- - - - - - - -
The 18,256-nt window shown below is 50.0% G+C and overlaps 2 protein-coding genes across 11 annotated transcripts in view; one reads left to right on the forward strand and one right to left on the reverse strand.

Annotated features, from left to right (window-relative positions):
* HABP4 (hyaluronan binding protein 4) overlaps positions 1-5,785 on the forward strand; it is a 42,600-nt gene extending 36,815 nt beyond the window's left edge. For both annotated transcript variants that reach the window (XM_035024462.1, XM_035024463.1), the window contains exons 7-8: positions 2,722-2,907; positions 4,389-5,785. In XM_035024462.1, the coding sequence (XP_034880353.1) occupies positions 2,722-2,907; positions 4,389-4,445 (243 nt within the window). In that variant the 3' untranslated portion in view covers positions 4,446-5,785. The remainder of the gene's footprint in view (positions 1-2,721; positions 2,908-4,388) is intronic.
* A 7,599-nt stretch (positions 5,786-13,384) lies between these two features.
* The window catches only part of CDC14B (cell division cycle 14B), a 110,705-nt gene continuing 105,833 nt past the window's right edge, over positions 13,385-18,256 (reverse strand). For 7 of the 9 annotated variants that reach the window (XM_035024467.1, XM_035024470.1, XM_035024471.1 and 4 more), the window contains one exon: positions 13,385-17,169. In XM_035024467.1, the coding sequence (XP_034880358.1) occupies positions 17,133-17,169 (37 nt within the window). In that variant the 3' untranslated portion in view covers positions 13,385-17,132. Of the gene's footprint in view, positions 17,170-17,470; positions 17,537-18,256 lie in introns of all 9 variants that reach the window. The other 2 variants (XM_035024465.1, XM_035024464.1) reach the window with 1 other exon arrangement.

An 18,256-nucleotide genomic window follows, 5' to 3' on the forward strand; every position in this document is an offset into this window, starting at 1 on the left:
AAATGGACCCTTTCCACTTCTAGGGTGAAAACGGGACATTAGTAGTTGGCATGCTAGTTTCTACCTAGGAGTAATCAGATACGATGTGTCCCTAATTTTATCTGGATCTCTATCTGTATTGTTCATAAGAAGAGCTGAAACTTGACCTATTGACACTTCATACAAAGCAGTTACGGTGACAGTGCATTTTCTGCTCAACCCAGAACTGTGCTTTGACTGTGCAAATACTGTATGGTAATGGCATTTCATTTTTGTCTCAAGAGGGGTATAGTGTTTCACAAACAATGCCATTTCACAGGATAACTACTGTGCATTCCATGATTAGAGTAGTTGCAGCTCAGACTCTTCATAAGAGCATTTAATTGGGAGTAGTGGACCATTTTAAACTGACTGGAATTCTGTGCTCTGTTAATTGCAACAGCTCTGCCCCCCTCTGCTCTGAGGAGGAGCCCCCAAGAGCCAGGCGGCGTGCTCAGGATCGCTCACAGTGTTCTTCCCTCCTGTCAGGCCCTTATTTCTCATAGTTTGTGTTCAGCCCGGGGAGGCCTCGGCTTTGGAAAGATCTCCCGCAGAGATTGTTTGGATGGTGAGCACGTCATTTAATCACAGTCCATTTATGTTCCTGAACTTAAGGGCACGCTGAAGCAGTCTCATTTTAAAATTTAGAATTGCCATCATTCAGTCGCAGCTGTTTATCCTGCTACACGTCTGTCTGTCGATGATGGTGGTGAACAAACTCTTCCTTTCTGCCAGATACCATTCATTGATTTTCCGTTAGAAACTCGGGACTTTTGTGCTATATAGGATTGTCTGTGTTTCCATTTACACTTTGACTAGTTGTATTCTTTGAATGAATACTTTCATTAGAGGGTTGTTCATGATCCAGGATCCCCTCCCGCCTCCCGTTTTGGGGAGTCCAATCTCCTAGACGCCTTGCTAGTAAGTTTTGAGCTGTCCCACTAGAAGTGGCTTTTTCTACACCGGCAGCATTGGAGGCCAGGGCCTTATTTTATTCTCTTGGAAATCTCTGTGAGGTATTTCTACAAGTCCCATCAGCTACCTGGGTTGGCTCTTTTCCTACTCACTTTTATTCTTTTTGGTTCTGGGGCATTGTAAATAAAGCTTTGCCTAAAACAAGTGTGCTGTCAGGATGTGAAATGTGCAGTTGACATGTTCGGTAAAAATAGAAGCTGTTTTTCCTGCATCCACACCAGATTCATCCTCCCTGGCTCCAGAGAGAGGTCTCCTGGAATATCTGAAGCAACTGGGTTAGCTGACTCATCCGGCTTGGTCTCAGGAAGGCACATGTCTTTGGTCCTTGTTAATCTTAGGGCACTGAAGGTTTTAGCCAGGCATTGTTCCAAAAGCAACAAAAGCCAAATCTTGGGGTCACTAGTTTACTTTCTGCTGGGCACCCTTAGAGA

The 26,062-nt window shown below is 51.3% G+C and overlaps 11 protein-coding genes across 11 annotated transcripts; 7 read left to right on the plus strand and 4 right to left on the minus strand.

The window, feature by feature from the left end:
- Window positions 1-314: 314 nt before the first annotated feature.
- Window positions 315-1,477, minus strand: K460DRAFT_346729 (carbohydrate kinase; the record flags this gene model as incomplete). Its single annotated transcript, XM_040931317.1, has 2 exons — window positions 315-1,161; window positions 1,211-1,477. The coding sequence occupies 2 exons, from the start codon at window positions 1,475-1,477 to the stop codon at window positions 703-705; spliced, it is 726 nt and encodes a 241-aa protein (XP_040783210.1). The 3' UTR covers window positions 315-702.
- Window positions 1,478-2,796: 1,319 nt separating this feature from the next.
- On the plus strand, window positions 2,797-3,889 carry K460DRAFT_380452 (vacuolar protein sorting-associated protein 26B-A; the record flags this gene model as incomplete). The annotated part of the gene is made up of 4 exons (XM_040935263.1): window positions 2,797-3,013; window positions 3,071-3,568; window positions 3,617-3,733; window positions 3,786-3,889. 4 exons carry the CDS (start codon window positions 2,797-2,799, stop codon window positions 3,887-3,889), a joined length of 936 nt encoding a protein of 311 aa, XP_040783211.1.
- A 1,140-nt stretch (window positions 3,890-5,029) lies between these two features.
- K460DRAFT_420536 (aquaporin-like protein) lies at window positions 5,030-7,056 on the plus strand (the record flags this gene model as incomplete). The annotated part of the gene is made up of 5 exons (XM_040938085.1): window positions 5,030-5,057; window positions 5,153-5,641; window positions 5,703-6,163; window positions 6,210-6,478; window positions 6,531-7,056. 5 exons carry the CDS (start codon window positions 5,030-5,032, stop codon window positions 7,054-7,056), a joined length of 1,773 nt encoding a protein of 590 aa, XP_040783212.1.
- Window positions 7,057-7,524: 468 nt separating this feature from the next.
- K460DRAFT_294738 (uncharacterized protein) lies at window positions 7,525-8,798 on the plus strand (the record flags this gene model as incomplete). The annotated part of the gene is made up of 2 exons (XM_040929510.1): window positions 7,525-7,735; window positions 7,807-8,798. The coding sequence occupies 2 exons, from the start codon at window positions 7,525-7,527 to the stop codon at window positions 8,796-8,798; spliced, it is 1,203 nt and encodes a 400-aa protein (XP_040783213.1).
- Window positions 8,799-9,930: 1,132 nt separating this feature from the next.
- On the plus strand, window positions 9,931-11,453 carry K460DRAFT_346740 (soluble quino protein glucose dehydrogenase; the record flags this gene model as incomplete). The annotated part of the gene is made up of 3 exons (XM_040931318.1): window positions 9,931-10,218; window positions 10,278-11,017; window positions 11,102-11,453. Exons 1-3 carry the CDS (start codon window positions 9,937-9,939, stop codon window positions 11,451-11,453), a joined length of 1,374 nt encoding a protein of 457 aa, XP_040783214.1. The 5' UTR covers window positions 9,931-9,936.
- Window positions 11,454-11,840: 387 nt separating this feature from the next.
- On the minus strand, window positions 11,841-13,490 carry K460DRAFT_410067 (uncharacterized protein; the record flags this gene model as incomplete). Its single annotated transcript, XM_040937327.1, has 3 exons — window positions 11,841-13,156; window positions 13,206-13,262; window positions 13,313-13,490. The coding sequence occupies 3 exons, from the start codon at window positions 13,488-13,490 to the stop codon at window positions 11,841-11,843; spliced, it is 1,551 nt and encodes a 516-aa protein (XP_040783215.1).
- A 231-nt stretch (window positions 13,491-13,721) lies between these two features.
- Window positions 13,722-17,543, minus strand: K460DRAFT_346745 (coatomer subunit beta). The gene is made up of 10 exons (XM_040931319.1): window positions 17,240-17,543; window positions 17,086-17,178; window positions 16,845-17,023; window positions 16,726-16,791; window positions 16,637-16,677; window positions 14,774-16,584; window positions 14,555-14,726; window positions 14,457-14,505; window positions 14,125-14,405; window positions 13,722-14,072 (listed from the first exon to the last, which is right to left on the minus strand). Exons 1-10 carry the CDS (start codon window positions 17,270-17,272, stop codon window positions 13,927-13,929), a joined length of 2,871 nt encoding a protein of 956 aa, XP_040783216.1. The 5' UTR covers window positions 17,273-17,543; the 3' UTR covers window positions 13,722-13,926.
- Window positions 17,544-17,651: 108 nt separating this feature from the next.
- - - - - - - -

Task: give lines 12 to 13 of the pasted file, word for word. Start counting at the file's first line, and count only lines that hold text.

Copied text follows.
- Window positions 1,478-2,796: 1,319 nt separating this feature from the next.
- On the plus strand, window positions 2,797-3,889 carry K460DRAFT_380452 (vacuolar protein sorting-associated protein 26B-A; the record flags this gene model as incomplete). The annotated part of the gene is made up of 4 exons (XM_040935263.1): window positions 2,797-3,013; window positions 3,071-3,568; window positions 3,617-3,733; window positions 3,786-3,889. 4 exons carry the CDS (start codon window positions 2,797-2,799, stop codon window positions 3,887-3,889), a joined length of 936 nt encoding a protein of 311 aa, XP_040783211.1.